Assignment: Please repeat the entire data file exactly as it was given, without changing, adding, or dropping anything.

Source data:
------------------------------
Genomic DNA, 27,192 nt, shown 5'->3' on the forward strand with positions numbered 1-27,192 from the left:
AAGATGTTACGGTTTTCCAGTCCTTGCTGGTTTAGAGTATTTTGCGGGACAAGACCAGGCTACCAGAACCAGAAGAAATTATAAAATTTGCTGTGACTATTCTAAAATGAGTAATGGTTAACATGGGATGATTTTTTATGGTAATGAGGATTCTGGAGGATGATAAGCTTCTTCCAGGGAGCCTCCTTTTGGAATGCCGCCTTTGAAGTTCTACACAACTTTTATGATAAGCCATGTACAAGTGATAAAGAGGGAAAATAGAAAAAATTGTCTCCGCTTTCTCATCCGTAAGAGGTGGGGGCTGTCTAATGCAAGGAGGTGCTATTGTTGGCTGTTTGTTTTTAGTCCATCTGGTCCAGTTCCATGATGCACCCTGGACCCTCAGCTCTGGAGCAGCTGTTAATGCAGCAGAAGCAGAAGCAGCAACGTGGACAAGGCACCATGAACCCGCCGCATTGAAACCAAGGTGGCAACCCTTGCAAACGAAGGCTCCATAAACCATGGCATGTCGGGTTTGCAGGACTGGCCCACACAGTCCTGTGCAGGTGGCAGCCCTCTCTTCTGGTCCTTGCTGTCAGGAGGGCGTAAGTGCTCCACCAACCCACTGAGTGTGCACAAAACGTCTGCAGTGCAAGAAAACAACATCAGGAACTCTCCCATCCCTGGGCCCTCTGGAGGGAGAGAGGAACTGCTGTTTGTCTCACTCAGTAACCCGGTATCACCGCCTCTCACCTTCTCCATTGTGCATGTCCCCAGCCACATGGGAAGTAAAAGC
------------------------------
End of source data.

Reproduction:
Genomic DNA, 27,192 nt, shown 5'->3' on the forward strand with positions numbered 1-27,192 from the left:
AAGATGTTACGGTTTTCCAGTCCTTGCTGGTTTAGAGTATTTTGCGGGACAAGACCAGGCTACCAGAACCAGAAGAAATTATAAAATTTGCTGTGACTATTCTAAAATGAGTAATGGTTAACATGGGATGATTTTTTATGGTAATGAGGATTCTGGAGGATGATAAGCTTCTTCCAGGGAGCCTCCTTTTGGAATGCCGCCTTTGAAGTTCTACACAACTTTTATGATAAGCCATGTACAAGTGATAAAGAGGGAAAATAGAAAAAATTGTCTCCGCTTTCTCATCCGTAAGAGGTGGGGGCTGTCTAATGCAAGGAGGTGCTATTGTTGGCTGTTTGTTTTTAGTCCATCTGGTCCAGTTCCATGATGCACCCTGGACCCTCAGCTCTGGAGCAGCTGTTAATGCAGCAGAAGCAGAAGCAGCAACGTGGACAAGGCACCATGAACCCGCCGCATTGAAACCAAGGTGGCAACCCTTGCAAACGAAGGCTCCATAAACCATGGCATGTCGGGTTTGCAGGACTGGCCCACACAGTCCTGTGCAGGTGGCAGCCCTCTCTTCTGGTCCTTGCTGTCAGGAGGGCGTAAGTGCTCCACCAACCCACTGAGTGTGCACAAAACGTCTGCAGTGCAAGAAAACAACATCAGGAACTCTCCCATCCCTGGGCCCTCTGGAGGGAGAGAGGAACTGCTGTTTGTCTCACTCAGTAACCCGGTATCACCGCCTCTCACCTTCTCCATTGTGCATGTCCCCAGCCACATGGGAAGTAAAAGC